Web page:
Friday, August 22, 2008


I am ridden by a sense of foreboding. Disaster waits just out of sight. It's not even depression. Not the usual beast. I don't know its name.

I just want to be left alone. I want silence. I want to be buried. I want to breathe.

I want to escape.

There was some talk in the news about a boy scout camp hit by a tornado. How could God allow it, they wondered. Some wise talk about God's mind not being the mind of man. Well, yes. My answer, learned in a previous decade, would be the Tower of Siloam. Why do the innocent suffer. And Jesus said, Just don't you worry about that. Tend to yourself. I paraphrase. We are told to care, and not to care. But the answer that I believed, when they were discussing the tornado, is that God does not care. Not as we can understand it. It's just that his concerns are not our concerns. But it boils down to the fact that God does not protect the innocent.

How would we know if he does? By the bad things that don't happen? The near misses? How is that not bad luck, any more than it is good luck? It's a warning? Of what, that disaster may strike? We have only to hear the news, to know that. We feel the strong wind, and don't know if it will break a drought or drop a striking serpent from the sky. Even the blessings we have are uncertain. Loss trails us like shadows, and we know it not in spite of but because of the light. It's too obvious to be ironic.

Simplicity is best. Getting too complex neutralizes every good thing with the awareness of some counteracting evil. It's not cleverness, it's folly. But I, as these pages continually affirm, am a fool. Here's the only wisdom I have: Evil will happen -- it's how we face it that matters.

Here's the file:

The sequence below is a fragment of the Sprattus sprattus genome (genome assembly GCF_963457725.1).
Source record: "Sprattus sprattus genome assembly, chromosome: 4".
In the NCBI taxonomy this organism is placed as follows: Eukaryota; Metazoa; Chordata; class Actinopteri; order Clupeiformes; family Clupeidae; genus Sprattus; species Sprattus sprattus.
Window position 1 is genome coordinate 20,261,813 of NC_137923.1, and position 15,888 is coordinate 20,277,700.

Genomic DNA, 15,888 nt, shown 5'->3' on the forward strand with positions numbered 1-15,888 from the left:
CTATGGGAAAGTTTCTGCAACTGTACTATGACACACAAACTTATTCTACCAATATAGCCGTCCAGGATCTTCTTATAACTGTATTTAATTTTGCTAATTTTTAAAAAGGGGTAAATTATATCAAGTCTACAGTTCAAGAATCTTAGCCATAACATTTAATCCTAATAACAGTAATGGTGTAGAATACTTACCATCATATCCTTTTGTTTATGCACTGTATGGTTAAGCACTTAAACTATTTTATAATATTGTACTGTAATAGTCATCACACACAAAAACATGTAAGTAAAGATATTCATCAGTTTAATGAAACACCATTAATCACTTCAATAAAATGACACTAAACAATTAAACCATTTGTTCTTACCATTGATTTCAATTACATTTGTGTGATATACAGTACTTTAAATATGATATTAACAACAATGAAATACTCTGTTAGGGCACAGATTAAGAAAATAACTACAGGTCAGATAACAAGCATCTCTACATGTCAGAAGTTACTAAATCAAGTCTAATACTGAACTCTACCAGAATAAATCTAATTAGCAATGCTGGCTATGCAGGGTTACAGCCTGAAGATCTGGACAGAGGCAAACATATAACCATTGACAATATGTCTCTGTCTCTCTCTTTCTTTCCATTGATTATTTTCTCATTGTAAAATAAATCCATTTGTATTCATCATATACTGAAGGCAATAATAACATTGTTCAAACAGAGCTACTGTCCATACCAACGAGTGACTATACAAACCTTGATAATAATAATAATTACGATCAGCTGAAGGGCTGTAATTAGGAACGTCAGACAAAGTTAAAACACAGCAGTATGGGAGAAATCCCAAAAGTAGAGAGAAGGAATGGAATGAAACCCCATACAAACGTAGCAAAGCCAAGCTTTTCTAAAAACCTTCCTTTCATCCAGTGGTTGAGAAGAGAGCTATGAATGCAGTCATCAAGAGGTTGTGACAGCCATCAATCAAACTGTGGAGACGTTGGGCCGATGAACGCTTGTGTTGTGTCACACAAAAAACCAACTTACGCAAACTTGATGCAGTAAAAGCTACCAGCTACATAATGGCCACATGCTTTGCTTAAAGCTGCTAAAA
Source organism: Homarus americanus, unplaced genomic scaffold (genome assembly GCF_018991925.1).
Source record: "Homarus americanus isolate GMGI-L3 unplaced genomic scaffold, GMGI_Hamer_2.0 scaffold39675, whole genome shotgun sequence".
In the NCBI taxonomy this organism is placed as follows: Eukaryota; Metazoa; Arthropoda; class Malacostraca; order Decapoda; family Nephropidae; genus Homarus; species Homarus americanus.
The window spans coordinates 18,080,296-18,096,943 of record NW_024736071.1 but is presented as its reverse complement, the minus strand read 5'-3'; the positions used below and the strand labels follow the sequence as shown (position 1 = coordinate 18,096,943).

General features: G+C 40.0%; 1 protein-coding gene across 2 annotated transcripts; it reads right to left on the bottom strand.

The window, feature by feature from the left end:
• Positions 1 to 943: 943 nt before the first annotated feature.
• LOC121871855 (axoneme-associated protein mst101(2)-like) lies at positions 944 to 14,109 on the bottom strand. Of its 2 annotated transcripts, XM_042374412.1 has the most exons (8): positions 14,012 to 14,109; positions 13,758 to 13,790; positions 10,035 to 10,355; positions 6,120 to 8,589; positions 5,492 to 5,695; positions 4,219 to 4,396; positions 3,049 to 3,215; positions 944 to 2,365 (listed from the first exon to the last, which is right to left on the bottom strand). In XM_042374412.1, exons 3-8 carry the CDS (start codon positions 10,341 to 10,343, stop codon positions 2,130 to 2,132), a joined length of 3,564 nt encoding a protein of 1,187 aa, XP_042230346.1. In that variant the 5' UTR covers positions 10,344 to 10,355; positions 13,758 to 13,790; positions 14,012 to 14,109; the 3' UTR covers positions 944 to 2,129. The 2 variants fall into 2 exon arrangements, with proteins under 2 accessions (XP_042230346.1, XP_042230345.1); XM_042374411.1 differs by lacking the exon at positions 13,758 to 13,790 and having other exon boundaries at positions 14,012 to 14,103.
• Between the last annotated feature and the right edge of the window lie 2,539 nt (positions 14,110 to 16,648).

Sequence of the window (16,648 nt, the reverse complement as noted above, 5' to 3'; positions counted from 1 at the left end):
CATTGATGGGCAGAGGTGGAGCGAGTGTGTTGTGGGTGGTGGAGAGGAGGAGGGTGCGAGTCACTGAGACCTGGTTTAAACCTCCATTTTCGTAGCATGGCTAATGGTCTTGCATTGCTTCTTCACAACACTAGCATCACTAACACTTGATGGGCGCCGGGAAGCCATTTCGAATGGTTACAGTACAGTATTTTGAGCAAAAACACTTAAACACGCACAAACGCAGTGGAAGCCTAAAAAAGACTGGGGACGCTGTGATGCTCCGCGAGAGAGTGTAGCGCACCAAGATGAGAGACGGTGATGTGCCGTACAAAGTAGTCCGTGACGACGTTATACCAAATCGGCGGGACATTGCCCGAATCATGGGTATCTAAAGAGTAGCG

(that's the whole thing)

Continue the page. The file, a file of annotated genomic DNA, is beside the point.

So there is no escape, it seems. There is only courage or despair.

And now I know its name. I know it by how it crouches at the doorstep.



bob k. mando said...

"But it boils down to the fact that God does not protect the innocent."

i understand the sentiment, but it's still a humanist conceit.

"For all have sinned and come short of the glory of God".

Jack H said...

Every promise is a general one. Towers fall. We recognized God's sovereignty. This is a comfort? Gravity protects us too. From chaos, not from harm. Life would not be possible without it. But it is impartial. God protects us from hell, not from the hardship that comes from life. I find nothing humanistic in this view.

God never answers *why*. He affirms *that*. There's nothing soft in his tenderness. It's not a bad thing. If we want softness, we should turn to a woman. God is a man.